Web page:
Welcome to the first post of Eug Appetite – a series which will focus on the interconnectedness of the culinary and performing arts. Or, as many may guess, a space for us to talk about FOOD! It’s no secret that there are deep connections between food and performance that go much further than just “dinner and a show”. The Hult Center has even featured a number of culinary legends for talks and tours in the past, and even just announced the return of Alton Brown in the fall of 2021.
We hope this series will allow us a chance to have a more local focus on the food culture that thrives in our community and since we’ve all been in the kitchen more this past year than ever before we decided our first foray into food culture couldn’t start anywhere else than a round-up of some of our favorite cooking videos and tutorials that we discovered during the pandemic!
While we could LITERALLY spend days talking about each chef (or even just bread…) and the bountiful recipes we love, we managed to feature just one chef or series per panelist and asked them to tell us what was so special about it.
Keep an eye out for more Eug Appetite content on the blog and please join us in the comments on our social pages to share your own favorite cooking tips you’ve learned!
Vicki Infinito – Director of Programming
Half Baked Harvest
I don’t have a specific video, but I LOVE @halfbakedharvest (aka Tieghan Gerard) on Instagram – I followed her before this whole pandemic thing, but bought a cookbook and started actually making her recipes (not just looking at them) during it.
Ben Schorzman – Content Coordinator
J. Kenji Lopez-Alt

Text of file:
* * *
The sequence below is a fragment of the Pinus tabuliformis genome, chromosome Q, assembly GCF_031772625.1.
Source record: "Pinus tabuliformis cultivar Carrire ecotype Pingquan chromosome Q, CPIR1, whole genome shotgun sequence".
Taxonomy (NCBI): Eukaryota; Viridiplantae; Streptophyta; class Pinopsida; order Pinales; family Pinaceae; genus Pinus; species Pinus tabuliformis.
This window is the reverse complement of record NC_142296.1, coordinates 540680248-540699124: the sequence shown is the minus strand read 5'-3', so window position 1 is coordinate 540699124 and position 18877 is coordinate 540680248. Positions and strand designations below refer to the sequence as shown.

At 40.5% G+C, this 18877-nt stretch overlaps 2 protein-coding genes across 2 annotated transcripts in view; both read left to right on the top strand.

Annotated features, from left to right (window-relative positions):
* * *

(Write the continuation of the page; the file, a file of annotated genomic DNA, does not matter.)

You may have heard of J. Kenji Lopez-Alt but if you haven’t, you’re welcome. The man is an author, chef, restaurateur and all-around know-it-all in the kitchen. He approaches his cooking like a scientist, and in fact many of his recipes and essays about cooking can be found on in-depth sites like Serious Eats or the New York Times. These POV videos are always informative, cathartic and genuinely enjoyable. He’s a pro cook giving you a glimpse into his method in his own kitchen, and I guarantee you’ll almost always pick up a bit of info or a hack. This recipe for Spanish tortilla has been my go-to breakfast in quarantine. It’s three ingredients: potato, egg, olive oil and it comes together in less than 30 minutes. Tip: make a quick aioli of mayonnaise, garlic, lemon juice and salt and pepper to dip this in. And it is absolutely better at room temp or cold out of the fridge.
Abbey Aronica – Marketing Coordinator
Great Depression Cooking
Contrary to the title of her YouTube channel, these videos provided me with so much joy through quarantine. All of these videos star 98 year old cook and great grandmother, Clara, who recalls parts of her childhood during the Great Depression and prepares meals from that time in history. All of the videos on her channel were filmed by her grandson, Chris. It’s just so wholesome and sweet, and you can’t help but fall in love with this woman as she cooks some simple & delicious recipes. She just seems like a wonderful lady that is so full of stories, and it’s amazing that her videos give us glimpses into her past. Clara passed away in 2013, but her videos and recipes will be able to entertain folks for years to come!
Rich Hobby – Marketing Director
Nat’s What I Reckon
WARNING: This video and all videos with Nat will likely include a jaw-dropping amount of swearing and hi-jinx. Now that I have your attention, welcome to the world of Nat, a heavily-tatted rapscallion from down under who took the interwebs by storm this past year with his series of hilarious home-cooking videos dedicated to eradicating the global monstrosity of “JAR SAUCE”. His videos are not only guffaw-inducing with cheeky banter and self-deprecation, but are actually chock-full of incredible tips on how to make some fantastic meals. This tutorial for Spaghetti Carbonara has become a favorite in my own home and also encouraged me to start exploring more pasta dishes (from scratch) that I always was intimidated by. Join in and find out what jar sauces you can start leaving on the shelf.